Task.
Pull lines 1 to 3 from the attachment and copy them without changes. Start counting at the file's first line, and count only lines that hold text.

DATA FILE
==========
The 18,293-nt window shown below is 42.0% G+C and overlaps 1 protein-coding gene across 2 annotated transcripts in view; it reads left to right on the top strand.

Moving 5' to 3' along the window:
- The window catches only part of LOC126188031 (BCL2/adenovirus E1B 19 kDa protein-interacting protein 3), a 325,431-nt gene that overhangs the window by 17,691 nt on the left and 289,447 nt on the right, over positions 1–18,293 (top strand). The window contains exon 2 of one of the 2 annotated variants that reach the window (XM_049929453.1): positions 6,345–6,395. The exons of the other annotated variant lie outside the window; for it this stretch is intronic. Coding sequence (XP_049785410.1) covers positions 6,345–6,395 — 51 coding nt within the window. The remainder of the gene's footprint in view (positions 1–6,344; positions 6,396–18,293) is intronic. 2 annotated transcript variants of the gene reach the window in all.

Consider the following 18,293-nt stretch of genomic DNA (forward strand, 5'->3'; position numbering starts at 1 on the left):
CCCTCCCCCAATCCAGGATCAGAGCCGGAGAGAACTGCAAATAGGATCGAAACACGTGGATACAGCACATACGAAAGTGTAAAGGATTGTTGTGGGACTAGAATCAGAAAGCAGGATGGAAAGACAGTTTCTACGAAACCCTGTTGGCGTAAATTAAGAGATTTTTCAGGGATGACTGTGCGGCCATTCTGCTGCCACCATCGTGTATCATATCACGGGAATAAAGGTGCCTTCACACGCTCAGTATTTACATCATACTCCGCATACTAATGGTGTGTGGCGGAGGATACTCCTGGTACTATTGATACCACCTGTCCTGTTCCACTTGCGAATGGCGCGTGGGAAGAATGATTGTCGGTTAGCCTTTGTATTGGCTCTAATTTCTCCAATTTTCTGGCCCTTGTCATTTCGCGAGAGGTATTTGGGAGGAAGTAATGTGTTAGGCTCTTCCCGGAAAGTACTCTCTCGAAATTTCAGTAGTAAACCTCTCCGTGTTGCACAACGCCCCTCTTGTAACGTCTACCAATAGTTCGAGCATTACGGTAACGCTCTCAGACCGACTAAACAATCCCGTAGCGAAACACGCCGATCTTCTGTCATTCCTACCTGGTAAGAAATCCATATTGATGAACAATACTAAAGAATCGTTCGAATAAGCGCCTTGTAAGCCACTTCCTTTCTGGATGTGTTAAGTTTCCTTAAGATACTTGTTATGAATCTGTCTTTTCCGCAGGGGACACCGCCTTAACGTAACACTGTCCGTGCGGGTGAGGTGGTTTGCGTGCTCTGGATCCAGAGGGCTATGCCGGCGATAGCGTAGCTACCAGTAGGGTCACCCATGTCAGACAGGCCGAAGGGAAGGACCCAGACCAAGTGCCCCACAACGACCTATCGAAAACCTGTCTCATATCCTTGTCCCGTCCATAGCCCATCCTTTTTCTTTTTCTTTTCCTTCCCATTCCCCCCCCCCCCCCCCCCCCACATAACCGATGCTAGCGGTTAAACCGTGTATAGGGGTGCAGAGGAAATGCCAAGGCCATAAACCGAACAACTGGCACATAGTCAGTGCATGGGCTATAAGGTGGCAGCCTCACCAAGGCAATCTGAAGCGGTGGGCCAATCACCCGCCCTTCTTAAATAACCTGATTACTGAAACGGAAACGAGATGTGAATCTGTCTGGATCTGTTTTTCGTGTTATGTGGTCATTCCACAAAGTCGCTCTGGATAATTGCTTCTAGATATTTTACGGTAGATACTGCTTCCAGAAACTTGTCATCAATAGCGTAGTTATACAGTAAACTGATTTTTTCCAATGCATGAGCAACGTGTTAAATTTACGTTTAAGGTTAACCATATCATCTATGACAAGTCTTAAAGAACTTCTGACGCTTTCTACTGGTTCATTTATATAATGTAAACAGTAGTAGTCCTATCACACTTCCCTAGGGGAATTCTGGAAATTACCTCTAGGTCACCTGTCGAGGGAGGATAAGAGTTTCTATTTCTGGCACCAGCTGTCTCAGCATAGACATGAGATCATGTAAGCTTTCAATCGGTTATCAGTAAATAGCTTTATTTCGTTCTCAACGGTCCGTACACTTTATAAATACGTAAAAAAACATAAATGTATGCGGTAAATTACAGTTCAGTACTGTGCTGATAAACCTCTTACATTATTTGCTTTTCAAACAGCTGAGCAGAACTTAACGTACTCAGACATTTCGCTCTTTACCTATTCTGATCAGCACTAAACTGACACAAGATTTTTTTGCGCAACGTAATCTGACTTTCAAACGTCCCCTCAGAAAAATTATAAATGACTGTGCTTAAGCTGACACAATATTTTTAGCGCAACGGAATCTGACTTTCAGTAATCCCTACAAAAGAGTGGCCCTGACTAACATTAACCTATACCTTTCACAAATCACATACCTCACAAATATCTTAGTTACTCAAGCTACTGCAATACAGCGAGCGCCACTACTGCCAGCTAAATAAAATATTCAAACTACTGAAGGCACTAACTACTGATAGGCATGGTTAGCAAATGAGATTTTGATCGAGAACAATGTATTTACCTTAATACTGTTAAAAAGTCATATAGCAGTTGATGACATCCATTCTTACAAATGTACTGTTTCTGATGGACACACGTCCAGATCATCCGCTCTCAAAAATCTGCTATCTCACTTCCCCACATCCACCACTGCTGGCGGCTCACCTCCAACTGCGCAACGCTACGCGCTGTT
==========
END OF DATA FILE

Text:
The 18,293-nt window shown below is 42.0% G+C and overlaps 1 protein-coding gene across 2 annotated transcripts in view; it reads left to right on the top strand.

Moving 5' to 3' along the window:
- The window catches only part of LOC126188031 (BCL2/adenovirus E1B 19 kDa protein-interacting protein 3), a 325,431-nt gene that overhangs the window by 17,691 nt on the left and 289,447 nt on the right, over positions 1–18,293 (top strand). The window contains exon 2 of one of the 2 annotated variants that reach the window (XM_049929453.1): positions 6,345–6,395. The exons of the other annotated variant lie outside the window; for it this stretch is intronic. Coding sequence (XP_049785410.1) covers positions 6,345–6,395 — 51 coding nt within the window. The remainder of the gene's footprint in view (positions 1–6,344; positions 6,396–18,293) is intronic. 2 annotated transcript variants of the gene reach the window in all.